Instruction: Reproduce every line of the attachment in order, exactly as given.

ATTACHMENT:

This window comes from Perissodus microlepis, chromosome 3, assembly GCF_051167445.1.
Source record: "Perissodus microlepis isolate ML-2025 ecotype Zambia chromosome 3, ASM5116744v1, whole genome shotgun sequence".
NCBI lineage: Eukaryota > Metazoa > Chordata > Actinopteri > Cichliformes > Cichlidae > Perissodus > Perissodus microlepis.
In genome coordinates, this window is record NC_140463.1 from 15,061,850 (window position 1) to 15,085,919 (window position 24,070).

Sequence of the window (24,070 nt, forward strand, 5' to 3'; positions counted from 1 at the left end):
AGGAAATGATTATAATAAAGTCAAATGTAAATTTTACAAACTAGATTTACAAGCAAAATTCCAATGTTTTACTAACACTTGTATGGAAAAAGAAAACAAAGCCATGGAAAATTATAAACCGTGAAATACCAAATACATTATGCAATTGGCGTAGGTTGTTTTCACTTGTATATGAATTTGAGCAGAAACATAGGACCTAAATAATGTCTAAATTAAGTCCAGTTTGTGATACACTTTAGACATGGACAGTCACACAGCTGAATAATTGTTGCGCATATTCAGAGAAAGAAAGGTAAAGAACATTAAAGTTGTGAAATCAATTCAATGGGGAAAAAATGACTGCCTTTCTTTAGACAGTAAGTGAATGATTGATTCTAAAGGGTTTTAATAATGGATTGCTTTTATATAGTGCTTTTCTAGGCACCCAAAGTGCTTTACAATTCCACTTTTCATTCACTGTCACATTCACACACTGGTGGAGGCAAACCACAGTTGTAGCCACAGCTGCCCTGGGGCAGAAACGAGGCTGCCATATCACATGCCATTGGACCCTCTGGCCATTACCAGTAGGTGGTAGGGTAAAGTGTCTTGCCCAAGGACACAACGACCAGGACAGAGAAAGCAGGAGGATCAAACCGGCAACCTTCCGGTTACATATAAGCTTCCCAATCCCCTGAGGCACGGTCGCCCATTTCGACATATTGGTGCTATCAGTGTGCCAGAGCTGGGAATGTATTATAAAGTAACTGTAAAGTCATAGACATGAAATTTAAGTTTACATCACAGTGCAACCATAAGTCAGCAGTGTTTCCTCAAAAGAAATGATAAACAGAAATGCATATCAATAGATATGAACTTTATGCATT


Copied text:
This window comes from Perissodus microlepis, chromosome 3, assembly GCF_051167445.1.
Source record: "Perissodus microlepis isolate ML-2025 ecotype Zambia chromosome 3, ASM5116744v1, whole genome shotgun sequence".
NCBI lineage: Eukaryota > Metazoa > Chordata > Actinopteri > Cichliformes > Cichlidae > Perissodus > Perissodus microlepis.
In genome coordinates, this window is record NC_140463.1 from 15,061,850 (window position 1) to 15,085,919 (window position 24,070).

Sequence of the window (24,070 nt, forward strand, 5' to 3'; positions counted from 1 at the left end):
AGGAAATGATTATAATAAAGTCAAATGTAAATTTTACAAACTAGATTTACAAGCAAAATTCCAATGTTTTACTAACACTTGTATGGAAAAAGAAAACAAAGCCATGGAAAATTATAAACCGTGAAATACCAAATACATTATGCAATTGGCGTAGGTTGTTTTCACTTGTATATGAATTTGAGCAGAAACATAGGACCTAAATAATGTCTAAATTAAGTCCAGTTTGTGATACACTTTAGACATGGACAGTCACACAGCTGAATAATTGTTGCGCATATTCAGAGAAAGAAAGGTAAAGAACATTAAAGTTGTGAAATCAATTCAATGGGGAAAAAATGACTGCCTTTCTTTAGACAGTAAGTGAATGATTGATTCTAAAGGGTTTTAATAATGGATTGCTTTTATATAGTGCTTTTCTAGGCACCCAAAGTGCTTTACAATTCCACTTTTCATTCACTGTCACATTCACACACTGGTGGAGGCAAACCACAGTTGTAGCCACAGCTGCCCTGGGGCAGAAACGAGGCTGCCATATCACATGCCATTGGACCCTCTGGCCATTACCAGTAGGTGGTAGGGTAAAGTGTCTTGCCCAAGGACACAACGACCAGGACAGAGAAAGCAGGAGGATCAAACCGGCAACCTTCCGGTTACATATAAGCTTCCCAATCCCCTGAGGCACGGTCGCCCATTTCGACATATTGGTGCTATCAGTGTGCCAGAGCTGGGAATGTATTATAAAGTAACTGTAAAGTCATAGACATGAAATTTAAGTTTACATCACAGTGCAACCATAAGTCAGCAGTGTTTCCTCAAAAGAAATGATAAACAGAAATGCATATCAATAGATATGAACTTTATGCATT